MANHATTAN — The Rhinelander Children's Center is eyeing a new space "within walking distance" of its current East 88th Street location, which is set to be sold, the center's co-founder said.
The early-education center, which has been at 350 E. 88th St. for nearly 25 years, was forced to find a new home by June 2014 after its parent organization, the Children's Aid Society, put the townhouse on the market for $20 million.
"For me, personally, it's heartbreaking," said Ellen Santoro, who co-founded the center's current programs in 1989 as a single, working mother. "It grew into four classrooms with close to 500 children."
The center is trying to raise $250,000 — down from its original request of $750,000 — by mid-January to secure a new location and keep its programs intact, Santoro added. She said the center is about a quarter of the way toward reaching the fundrasiing goal and is planning to launch a Kickstarter campaign to help raise the rest.
The fundraising goal was lowered because the initial space Santoro was looking at, located six blocks from the current address, needed a gut renovation, she said. Rhinelander is in talks about moving into the other space, she said, without elaborating on specifics of the possible deal because of ongoing negotiations. She added, however, that the money needs to be raised by mid-January for the deal to go through.
Rhinelander is also in the process of getting nonprofit status separate from the Children's Aid Society, Santoro said.
The center will retain its toddler, preschool and after-school programs through at least June, while its Saturday program for deaf and hard-of-hearing children will move to the Society's East Harlem location, Santoro said.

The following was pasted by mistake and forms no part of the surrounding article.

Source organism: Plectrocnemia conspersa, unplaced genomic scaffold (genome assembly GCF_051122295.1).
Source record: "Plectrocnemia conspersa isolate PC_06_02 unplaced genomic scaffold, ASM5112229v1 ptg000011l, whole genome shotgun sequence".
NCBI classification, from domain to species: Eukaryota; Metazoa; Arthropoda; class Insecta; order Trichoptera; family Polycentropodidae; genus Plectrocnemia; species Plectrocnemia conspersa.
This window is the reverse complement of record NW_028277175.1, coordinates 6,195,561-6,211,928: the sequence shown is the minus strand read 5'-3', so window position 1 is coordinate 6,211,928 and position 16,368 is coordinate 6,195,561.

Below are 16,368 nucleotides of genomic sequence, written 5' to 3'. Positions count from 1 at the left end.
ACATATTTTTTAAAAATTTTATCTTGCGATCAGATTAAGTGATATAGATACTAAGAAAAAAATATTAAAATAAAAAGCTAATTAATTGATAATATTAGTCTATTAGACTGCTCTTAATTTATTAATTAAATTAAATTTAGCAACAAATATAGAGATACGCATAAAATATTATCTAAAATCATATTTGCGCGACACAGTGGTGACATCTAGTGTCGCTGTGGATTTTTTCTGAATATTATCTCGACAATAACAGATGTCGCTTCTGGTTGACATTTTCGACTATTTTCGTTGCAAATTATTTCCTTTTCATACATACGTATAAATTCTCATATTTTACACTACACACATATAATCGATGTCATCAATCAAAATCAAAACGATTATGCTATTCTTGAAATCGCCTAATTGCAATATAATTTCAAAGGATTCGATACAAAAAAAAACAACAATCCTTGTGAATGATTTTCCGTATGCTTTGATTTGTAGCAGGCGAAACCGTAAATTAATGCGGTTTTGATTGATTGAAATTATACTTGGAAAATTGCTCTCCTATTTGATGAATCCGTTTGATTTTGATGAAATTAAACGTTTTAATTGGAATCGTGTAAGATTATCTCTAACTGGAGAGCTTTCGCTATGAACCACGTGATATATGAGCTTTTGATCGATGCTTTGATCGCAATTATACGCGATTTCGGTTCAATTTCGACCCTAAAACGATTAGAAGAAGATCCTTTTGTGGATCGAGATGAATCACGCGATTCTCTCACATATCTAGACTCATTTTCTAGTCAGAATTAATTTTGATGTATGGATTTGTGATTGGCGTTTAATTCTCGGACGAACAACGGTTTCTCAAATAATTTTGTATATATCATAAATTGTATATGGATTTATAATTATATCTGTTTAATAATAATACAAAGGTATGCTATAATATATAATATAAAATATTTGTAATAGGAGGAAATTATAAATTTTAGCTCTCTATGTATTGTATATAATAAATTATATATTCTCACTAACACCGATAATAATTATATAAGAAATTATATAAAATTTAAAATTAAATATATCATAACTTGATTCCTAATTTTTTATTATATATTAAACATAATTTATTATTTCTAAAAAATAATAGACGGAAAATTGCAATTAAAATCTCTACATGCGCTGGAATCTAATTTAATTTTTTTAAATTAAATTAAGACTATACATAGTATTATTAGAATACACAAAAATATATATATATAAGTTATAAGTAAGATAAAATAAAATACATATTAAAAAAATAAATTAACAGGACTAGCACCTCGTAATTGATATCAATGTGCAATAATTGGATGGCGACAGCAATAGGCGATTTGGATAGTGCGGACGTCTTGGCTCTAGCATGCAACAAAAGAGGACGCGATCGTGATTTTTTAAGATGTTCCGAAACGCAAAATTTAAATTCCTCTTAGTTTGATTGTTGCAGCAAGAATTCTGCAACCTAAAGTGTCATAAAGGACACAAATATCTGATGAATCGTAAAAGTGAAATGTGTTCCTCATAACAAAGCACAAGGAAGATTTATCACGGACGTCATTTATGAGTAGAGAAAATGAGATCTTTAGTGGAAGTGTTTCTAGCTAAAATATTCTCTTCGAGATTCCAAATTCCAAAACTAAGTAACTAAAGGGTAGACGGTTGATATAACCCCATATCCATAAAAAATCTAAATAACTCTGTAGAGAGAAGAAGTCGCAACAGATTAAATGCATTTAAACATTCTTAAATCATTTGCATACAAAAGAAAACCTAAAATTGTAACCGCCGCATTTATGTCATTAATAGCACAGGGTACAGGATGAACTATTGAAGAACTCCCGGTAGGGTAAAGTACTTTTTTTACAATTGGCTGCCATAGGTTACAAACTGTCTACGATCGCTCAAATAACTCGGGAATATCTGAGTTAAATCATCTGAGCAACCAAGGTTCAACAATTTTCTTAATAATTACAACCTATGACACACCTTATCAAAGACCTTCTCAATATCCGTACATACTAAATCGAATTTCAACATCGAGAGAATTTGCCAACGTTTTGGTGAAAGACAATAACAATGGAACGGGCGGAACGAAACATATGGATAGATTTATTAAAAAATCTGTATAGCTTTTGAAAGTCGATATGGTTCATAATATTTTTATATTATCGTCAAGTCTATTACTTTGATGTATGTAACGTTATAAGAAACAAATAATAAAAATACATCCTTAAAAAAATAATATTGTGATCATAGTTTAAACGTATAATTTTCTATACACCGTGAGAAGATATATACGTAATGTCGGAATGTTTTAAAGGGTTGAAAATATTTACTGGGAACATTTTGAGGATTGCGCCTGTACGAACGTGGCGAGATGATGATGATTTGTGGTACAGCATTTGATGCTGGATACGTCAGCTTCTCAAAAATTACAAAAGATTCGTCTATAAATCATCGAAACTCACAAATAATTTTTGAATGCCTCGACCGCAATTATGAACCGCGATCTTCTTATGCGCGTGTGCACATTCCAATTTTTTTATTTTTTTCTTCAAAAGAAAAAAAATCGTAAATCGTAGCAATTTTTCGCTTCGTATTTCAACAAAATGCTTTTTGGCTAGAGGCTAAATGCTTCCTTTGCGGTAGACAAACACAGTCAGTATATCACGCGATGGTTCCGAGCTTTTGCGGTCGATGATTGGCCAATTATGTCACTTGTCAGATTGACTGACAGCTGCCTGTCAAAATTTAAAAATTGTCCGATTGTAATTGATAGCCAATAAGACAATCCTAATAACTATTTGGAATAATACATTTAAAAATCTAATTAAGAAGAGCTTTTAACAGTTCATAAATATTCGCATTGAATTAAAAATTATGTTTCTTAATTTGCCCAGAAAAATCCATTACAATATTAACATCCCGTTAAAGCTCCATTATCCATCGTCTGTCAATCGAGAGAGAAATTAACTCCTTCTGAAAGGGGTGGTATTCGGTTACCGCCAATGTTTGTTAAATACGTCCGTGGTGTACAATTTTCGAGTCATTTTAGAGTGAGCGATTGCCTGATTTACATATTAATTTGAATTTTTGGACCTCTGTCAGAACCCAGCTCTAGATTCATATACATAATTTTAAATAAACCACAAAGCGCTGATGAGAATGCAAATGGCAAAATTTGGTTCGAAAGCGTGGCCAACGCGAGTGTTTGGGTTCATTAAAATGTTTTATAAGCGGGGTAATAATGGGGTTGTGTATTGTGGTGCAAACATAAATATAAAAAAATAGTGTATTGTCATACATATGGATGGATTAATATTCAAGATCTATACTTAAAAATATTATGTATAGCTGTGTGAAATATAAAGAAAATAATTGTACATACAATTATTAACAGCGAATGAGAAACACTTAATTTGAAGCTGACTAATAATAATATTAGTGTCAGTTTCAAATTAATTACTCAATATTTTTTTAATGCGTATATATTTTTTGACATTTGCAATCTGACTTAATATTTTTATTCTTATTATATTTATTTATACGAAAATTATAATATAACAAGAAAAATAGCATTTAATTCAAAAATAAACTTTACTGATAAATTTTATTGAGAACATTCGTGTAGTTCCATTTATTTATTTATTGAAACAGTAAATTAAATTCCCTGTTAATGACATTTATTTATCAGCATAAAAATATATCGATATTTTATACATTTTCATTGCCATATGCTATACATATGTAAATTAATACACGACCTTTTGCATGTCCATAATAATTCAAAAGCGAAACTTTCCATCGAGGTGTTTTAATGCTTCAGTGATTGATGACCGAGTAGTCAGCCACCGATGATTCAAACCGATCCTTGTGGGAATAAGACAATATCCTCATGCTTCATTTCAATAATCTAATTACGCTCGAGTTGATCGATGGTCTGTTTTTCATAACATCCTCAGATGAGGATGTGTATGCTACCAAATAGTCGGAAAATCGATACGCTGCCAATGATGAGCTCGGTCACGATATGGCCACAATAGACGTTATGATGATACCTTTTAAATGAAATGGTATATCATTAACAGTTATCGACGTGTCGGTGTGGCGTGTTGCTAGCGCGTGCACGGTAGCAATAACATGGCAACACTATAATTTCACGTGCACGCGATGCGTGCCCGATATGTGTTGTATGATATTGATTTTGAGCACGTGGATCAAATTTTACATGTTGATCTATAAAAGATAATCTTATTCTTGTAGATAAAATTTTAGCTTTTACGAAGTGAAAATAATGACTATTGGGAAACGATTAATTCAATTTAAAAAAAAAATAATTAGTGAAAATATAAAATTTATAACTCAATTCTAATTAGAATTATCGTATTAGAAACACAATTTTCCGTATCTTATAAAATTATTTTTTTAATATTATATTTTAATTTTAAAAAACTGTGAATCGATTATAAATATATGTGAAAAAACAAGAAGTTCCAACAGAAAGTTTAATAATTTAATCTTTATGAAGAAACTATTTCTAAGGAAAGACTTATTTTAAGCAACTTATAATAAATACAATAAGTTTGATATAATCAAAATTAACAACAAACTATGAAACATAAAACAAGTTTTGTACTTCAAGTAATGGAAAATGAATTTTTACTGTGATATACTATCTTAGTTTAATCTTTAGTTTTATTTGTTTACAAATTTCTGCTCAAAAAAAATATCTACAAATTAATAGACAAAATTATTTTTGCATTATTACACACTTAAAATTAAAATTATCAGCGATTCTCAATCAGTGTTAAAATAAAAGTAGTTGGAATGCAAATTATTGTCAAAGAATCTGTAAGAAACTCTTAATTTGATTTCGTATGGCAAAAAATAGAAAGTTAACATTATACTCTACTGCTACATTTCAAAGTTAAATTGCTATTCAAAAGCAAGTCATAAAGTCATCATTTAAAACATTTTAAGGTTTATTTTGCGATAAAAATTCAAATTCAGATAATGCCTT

However, Rhinelander's summer camp will not operate in 2014, but will be back for the following summer, she said.
The Society said it decided to sell the building to focus its services in communities of greater need.
“The Rhinelander Center has contributed valuable programs and support to Yorkville families, but the area is no longer a high-needs community," said spokesman Anthony Ramos. "We are selling the property to apply these assets to the four neighborhoods where we work today — the South Bronx, Washington Heights, East and Central Harlem, and Northern Staten Island.”
The organization is also considering starting a similar toddler program farther uptown, Ramos added.
CAS is working with brokers Cushman & Wakefield and the Tavivian Sporn Team at Douglass Elliman to sell the property, The Real Deal reported. The building opened as an industrial school in 1891.
Santoro is hopeful Rhinelander can stay in the neighborhood for families who depend on its services.
"It rescued me, a single mom," she said. "It let me stay in community."